MADISON -- Ethan Hemer can slow down Saturday. He can finally catch his breath.
After seeing many up-tempo offenses in recent weeks, the Wisconsin defensive lineman and his teammates will travel to play a Minnesota team that won't be hurrying to the line of scrimmage.
The Badgers can now expect more of a mind game -- more line checks, hard counts and audibles designed to throw opposing defenses out of whack.
"There's a lot more adjusting to be done," Hemer said. "I personally enjoy it. I think we'll handle it just fine. I think that we have a good game plan in place, but what it's going to come down to is, man-on-man, who's going to win the fight?"
In that sense, the Gophers' offense can be similar to Wisconsin's. There won't be many gimmicks, simply strategy designed to take advantage of mismatches and defensive alignments.
But how real are this week's comparisons between the two offenses? When digging deeper, plenty of quirks appear that the Badgers' defense hasn't seen day in and day out in practice.
Minnesota runs many jet sweep plays, for instance, the kind Wisconsin and Melvin Gordon have busted explosive plays out of all season.
"Seeing Melvin all camp off the fly sweep gets you ready to see it in a game," linebacker Ethan Armstrong said. "You have an idea of how you need to defend it. I think we're preparing to stop it, preparing to go out there and shut it down."
Armstrong and the Badgers know, though, that what they're seeing on film this week is much more complex than what they're familiar with.
While Wisconsin uses the jet sweep as a change-of-pace formation, the Gophers see it as a staple of their offense with many variations of where the play will eventually flow.
Wisconsin defensive coordinator Dave Aranda said this has become especially true later in the season, during Minnesota's current four-game winning streak.
"When you look at the games that they've won, in that winning streak, tied in with that is the jet sweep," Aranda said. "Earlier in the year, you didn't really see it. In the Iowa game and some of these other games, I think it was a much more Wisconsin-based downhill, but since they've been winning, the jet sweep has been there first and foremost. That's a big part of their success in their run game."
Although he has found similarities -- particularly in the play-action passing game -- Aranda said he's discovered more differences between Minnesota's offense and the Badgers' than he may have originally thought.
It starts with the basic way Minnesota attacks defenses. Aranda said the 25th-ranked Gophers are "plus-one" in everything they do in the running game, meaning they always want one more blocker than the defense can handle at the point of attack.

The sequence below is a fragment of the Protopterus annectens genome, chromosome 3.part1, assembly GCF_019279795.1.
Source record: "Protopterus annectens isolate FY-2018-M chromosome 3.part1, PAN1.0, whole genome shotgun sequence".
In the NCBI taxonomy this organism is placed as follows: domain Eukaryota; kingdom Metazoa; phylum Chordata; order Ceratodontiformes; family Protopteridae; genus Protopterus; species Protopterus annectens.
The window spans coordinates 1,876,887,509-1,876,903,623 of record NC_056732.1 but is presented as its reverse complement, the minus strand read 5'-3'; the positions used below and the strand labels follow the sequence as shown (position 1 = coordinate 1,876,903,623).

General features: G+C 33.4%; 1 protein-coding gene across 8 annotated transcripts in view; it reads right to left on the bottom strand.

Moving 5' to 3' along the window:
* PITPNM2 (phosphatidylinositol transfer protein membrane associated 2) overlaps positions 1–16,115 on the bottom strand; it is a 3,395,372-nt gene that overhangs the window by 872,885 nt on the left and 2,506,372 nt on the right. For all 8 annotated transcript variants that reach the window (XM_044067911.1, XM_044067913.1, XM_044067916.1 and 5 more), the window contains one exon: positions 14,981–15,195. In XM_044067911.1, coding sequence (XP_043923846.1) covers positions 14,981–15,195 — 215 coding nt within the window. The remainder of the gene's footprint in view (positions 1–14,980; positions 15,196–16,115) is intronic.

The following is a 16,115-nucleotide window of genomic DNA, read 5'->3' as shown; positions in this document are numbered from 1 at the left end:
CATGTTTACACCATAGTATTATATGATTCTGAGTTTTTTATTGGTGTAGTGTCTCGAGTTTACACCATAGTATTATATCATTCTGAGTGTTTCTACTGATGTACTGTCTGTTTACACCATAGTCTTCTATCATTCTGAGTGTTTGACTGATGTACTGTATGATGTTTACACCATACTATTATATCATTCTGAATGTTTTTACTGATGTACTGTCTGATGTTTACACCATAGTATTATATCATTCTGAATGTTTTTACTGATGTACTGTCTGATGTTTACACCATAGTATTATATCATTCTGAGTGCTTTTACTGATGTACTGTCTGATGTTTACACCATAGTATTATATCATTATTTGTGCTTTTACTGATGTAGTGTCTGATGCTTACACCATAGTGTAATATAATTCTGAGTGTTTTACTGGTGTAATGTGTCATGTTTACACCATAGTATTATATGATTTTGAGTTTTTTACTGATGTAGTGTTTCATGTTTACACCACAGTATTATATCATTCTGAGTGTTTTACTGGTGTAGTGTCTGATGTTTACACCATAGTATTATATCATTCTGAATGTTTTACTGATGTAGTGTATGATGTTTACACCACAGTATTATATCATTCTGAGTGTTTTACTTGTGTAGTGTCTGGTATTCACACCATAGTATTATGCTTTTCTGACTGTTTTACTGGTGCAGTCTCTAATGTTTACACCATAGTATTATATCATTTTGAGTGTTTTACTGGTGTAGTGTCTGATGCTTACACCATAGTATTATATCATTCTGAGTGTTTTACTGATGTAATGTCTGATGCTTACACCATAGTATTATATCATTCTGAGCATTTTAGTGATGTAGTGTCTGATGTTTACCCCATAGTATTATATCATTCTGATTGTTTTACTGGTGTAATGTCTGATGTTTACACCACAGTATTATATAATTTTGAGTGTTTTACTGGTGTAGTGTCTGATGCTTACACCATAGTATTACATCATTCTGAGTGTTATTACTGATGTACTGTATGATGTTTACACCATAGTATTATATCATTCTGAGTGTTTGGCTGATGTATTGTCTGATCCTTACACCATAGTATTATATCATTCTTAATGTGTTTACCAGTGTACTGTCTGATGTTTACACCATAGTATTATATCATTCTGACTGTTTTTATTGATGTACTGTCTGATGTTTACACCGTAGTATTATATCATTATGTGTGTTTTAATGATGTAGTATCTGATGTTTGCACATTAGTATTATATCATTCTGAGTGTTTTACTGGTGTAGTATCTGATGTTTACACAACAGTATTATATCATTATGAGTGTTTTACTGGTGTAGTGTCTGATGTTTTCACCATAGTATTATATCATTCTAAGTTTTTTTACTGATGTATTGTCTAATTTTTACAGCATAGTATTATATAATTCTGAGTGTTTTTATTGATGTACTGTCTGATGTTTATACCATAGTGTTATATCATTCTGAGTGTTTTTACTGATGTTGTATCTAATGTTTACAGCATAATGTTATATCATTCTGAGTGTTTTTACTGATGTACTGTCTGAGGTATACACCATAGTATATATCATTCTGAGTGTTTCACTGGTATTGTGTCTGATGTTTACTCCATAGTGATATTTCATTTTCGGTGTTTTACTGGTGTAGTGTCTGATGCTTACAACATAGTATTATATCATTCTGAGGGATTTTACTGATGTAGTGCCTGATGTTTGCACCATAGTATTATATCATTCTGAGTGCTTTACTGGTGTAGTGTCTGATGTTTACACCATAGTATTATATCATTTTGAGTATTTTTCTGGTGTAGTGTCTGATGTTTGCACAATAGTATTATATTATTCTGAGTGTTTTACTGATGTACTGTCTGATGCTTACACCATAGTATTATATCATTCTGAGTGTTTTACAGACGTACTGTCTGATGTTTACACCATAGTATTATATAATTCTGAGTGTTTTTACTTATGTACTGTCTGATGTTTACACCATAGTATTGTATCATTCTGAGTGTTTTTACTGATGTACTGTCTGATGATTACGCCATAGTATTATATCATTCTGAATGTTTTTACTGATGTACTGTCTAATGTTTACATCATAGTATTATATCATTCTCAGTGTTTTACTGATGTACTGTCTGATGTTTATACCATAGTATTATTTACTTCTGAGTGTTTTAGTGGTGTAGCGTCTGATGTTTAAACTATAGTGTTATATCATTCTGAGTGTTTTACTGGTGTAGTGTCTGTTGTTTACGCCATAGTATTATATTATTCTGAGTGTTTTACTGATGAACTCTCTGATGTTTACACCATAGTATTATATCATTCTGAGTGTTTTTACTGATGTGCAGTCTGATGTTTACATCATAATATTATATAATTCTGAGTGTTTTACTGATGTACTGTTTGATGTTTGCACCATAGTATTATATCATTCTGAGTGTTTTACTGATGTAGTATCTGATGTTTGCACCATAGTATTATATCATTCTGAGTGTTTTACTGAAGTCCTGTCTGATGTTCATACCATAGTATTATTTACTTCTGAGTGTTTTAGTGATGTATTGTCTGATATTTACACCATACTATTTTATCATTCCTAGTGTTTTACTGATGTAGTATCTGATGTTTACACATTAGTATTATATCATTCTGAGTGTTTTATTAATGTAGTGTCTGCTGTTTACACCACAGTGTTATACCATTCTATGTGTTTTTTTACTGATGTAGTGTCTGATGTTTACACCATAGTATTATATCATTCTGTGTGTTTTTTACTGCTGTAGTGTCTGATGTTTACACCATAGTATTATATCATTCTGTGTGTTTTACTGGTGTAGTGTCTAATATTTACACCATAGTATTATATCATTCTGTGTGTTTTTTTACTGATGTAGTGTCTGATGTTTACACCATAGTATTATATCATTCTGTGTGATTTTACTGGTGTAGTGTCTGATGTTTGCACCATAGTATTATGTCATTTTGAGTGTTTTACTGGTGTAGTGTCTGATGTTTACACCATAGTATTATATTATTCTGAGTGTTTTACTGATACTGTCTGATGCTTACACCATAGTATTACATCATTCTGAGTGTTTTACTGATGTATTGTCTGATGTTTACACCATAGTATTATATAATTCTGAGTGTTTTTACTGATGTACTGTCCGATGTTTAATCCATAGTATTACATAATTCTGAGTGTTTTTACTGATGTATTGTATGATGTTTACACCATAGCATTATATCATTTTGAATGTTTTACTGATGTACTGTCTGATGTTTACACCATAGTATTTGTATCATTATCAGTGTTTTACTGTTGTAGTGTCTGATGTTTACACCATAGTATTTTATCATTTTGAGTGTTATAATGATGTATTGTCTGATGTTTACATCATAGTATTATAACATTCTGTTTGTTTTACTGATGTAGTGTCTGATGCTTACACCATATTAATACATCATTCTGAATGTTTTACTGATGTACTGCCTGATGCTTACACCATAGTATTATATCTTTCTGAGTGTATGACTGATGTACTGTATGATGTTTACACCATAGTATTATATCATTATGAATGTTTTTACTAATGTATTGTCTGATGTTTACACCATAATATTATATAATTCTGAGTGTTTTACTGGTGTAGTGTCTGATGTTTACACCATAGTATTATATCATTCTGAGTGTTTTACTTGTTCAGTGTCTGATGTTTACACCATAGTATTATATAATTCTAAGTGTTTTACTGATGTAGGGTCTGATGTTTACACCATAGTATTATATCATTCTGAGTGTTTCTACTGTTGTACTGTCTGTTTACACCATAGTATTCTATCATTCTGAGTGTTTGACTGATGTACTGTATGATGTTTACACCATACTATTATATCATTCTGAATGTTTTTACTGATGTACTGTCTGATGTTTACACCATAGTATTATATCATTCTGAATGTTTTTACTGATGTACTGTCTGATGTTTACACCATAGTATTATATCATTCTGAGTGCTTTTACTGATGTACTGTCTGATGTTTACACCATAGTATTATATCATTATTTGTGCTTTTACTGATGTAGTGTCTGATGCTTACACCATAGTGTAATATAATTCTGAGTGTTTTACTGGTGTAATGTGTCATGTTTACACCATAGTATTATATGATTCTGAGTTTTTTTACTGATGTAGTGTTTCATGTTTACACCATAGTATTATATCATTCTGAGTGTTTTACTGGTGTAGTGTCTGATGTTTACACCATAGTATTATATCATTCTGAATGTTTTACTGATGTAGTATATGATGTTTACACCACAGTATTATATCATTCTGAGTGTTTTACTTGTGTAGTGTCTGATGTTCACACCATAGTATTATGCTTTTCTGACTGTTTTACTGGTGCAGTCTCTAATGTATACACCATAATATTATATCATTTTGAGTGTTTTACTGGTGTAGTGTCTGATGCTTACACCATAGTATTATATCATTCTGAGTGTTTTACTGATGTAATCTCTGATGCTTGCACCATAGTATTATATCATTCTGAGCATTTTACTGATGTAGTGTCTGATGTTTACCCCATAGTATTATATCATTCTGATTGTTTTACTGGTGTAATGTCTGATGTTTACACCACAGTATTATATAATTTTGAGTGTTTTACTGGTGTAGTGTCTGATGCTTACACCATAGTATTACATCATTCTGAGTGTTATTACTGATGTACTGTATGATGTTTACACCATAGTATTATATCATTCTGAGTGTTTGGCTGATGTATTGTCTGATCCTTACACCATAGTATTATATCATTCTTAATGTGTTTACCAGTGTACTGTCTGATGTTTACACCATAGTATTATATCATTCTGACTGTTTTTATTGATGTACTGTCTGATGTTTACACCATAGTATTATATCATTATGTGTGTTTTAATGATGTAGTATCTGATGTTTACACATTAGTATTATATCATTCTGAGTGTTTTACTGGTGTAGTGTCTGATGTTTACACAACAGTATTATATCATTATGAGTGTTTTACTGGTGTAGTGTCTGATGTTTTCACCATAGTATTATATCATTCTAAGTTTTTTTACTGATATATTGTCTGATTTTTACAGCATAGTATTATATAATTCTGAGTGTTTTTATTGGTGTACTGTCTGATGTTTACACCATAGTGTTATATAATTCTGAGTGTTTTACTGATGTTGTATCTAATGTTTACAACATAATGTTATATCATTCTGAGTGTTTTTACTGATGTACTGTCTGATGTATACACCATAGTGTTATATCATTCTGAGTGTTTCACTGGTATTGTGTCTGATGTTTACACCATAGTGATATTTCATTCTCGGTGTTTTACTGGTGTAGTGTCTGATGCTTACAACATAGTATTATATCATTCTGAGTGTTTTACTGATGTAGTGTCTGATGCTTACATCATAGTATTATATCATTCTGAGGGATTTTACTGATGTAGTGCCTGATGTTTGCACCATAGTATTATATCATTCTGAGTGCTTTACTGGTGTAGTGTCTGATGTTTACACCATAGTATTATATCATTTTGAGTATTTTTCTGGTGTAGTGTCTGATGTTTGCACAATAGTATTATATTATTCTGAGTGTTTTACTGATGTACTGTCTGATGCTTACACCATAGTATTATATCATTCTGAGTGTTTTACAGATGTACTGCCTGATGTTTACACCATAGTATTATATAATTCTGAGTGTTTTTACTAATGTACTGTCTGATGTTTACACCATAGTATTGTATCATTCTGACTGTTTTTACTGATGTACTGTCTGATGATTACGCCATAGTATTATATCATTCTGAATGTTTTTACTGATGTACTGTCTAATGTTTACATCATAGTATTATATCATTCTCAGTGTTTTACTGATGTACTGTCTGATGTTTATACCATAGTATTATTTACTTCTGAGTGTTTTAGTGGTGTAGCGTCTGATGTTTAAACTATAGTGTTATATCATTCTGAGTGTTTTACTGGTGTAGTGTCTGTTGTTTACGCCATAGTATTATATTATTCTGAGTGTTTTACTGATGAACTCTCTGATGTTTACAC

"Everything they do is plus-one, so the numbers are clearly in their advantage, and they give you a lot of formations and shifts," Aranda said. "That's the No. 1 thing to identify about their scheme. From there, you've got to be able to build in simple and sound adjustments so that you're not outnumbered."
It's easier said than done, seeing that Minnesota boasts a top-20 rushing offense nationally and a mobile quarterback that can free up an extra blocker.
Aranda said many teams have tried to "flex their muscles" and bring pressure to try to balance out the numbers, but all it takes is a power play away from the blitz to gash a defense for a long gain.
It only makes it more difficult when 225-pound David Cobb and 235-pound Rodrick Williams Jr., are the ones taking handoffs out of the backfield.
"The running backs are big, physical kids," Armstrong said. "They make you miss. They're going to run through arm tackles."
Aranda said avoiding 3rd-and-short will be key Saturday, as that's where Cobb, who has averaged 5.4 yards per carry and scored seven touchdowns this season, excels.
Minnesota only averages 149.4 passing yards per game, but shorter third downs will also open up the Gophers' dangerous play-action game.
"They'll take their shots," Armstrong said. "They're going to pick and choose when they're going to do it, but when they do it, they hit on it."
For the Badgers, it'll start with making sure they aren't outnumbered on first and second down. As Minnesota tries to finish strong in a turnaround season, Wisconsin knows stops won't come as easy as they did in recent years.
"They've improved a whole lot," Armstrong said. "I think the biggest thing is, they're a team that believes. They're playing with a lot of confidence right now, and that shows. They have almost a little bit of a swagger to them when they play.
"They've always been assignment sound, their offense has always kind of done this, done that. But right now, they're playing confident. They're playing with enthusiasm. Not that they didn't before, but there's a little more there."
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